ZFIN ID: ZDB-PUB-200430-11
The Vertebrate Tooth Row: Is It Initiated by a Single Organizing Tooth?
Sadier, A., Jackman, W.R., Laudet, V., Gibert, Y.
Date: 2020
Source: BioEssays : news and reviews in molecular, cellular and developmental biology   42(6): e1900229 (Other)
Registered Authors: Gibert, Yann, Jackman, William (Bill), Laudet, Vincent
Keywords: FGF evolution, dental row, initiator, mammals, tooth, zebrafish
MeSH Terms:
  • Animals
  • Biological Evolution
  • Dentition*
  • Mammals
  • Mice
  • Morphogenesis
  • Tooth*
  • Zebrafish/genetics
PubMed: 32347985 Full text @ Bioessays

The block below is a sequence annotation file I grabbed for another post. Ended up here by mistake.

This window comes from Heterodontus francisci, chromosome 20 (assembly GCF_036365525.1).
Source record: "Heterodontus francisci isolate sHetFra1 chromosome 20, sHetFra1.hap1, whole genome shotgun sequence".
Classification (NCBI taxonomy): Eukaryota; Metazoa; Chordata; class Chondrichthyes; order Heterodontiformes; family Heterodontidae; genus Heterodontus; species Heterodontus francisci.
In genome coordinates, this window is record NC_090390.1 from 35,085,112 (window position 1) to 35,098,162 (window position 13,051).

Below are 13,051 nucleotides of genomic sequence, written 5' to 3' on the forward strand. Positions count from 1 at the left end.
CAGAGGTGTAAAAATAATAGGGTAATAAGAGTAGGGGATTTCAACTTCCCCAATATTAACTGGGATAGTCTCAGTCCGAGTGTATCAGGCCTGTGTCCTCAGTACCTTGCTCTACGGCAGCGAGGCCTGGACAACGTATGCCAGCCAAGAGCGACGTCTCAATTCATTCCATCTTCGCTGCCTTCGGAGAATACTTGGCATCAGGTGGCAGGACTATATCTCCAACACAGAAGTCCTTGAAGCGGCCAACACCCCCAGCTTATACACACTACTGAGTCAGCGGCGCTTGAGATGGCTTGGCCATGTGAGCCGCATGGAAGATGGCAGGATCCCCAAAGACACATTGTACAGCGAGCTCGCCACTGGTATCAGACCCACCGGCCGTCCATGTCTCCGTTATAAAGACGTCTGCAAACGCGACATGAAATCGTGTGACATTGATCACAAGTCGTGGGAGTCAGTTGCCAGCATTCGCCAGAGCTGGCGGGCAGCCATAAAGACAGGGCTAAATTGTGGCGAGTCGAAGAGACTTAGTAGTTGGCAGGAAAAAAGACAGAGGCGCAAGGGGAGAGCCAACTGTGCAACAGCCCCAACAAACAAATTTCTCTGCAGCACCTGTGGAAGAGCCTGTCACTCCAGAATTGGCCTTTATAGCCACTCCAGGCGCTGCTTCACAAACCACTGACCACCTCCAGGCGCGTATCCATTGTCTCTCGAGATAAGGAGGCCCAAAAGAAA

Teeth are one of the most fascinating innovations of vertebrates. Their diversity of shape, size, location, and number in vertebrates is astonishing. If the molecular mechanisms underlying the morphogenesis of individual teeth are now relatively well understood, thanks to the detailed experimental work that has been performed in model organisms (mainly mouse and zebrafish), the mechanisms that control the organization of the dentition are still a mystery. Mammals display simplified dentitions when compared to other vertebrates with only a single tooth row positioned in the anterior part of the mouth, whereas other vertebrates exhibit tooth rows in many locations. As proposed 60 years ago, tooth rows can be formed sequentially from an initiator tooth. Recent results in zebrafish have now largely confirmed this hypothesis. Here this observation is generalized upon and it is suggested that in most vertebrates tooth rows could form sequentially from a single initiator tooth.